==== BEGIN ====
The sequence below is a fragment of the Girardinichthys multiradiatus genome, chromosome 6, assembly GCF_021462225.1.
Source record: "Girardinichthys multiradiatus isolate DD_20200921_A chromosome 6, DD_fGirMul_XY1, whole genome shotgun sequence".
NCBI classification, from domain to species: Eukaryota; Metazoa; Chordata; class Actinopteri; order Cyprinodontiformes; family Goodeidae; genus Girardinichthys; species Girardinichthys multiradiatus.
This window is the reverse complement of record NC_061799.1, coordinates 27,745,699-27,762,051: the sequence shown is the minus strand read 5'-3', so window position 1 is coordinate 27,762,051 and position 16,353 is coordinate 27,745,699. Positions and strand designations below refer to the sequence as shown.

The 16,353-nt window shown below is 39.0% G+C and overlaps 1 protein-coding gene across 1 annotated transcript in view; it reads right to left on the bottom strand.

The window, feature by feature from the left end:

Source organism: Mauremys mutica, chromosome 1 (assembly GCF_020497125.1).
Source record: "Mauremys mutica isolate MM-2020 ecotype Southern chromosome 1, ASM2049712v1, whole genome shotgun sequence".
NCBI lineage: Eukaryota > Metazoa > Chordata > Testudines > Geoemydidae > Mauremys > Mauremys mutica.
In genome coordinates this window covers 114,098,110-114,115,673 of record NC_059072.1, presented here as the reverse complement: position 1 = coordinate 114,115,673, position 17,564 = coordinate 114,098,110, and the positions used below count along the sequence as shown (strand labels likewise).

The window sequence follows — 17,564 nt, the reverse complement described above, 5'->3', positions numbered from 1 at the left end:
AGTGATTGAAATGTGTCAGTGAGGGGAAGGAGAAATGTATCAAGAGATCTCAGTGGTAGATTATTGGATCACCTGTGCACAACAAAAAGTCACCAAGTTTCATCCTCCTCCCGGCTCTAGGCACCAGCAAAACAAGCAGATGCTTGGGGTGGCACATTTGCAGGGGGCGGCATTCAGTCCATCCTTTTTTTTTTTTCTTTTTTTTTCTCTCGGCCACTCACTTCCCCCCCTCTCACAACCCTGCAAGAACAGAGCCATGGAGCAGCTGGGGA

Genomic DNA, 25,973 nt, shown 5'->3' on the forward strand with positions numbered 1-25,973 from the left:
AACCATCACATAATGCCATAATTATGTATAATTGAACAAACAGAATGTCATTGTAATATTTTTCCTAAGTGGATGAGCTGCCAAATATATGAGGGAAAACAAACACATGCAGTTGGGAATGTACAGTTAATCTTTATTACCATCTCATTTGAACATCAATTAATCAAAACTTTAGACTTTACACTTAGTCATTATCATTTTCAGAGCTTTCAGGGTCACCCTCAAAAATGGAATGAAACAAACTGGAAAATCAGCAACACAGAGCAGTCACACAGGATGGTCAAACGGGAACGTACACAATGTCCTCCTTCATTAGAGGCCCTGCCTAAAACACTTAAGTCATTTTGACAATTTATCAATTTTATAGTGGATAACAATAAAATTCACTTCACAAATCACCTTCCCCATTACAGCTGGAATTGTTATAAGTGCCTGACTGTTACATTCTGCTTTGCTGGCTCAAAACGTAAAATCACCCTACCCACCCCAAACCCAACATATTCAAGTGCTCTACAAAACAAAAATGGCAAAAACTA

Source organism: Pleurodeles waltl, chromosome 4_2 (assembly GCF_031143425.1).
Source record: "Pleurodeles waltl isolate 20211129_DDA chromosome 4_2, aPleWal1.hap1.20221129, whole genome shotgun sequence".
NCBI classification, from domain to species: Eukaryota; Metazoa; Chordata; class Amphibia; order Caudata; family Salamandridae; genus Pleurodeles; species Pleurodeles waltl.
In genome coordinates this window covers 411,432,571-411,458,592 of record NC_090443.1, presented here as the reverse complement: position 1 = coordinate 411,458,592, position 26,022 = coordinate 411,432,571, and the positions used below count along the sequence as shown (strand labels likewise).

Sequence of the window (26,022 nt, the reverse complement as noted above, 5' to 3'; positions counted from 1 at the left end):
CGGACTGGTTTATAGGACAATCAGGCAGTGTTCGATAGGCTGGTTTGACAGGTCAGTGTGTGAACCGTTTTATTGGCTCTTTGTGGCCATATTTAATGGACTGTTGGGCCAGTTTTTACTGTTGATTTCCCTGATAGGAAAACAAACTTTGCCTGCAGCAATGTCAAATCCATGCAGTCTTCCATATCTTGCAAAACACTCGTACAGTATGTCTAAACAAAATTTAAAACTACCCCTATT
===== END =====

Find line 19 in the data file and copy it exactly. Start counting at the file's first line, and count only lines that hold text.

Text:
Sequence of the window (26,022 nt, the reverse complement as noted above, 5' to 3'; positions counted from 1 at the left end):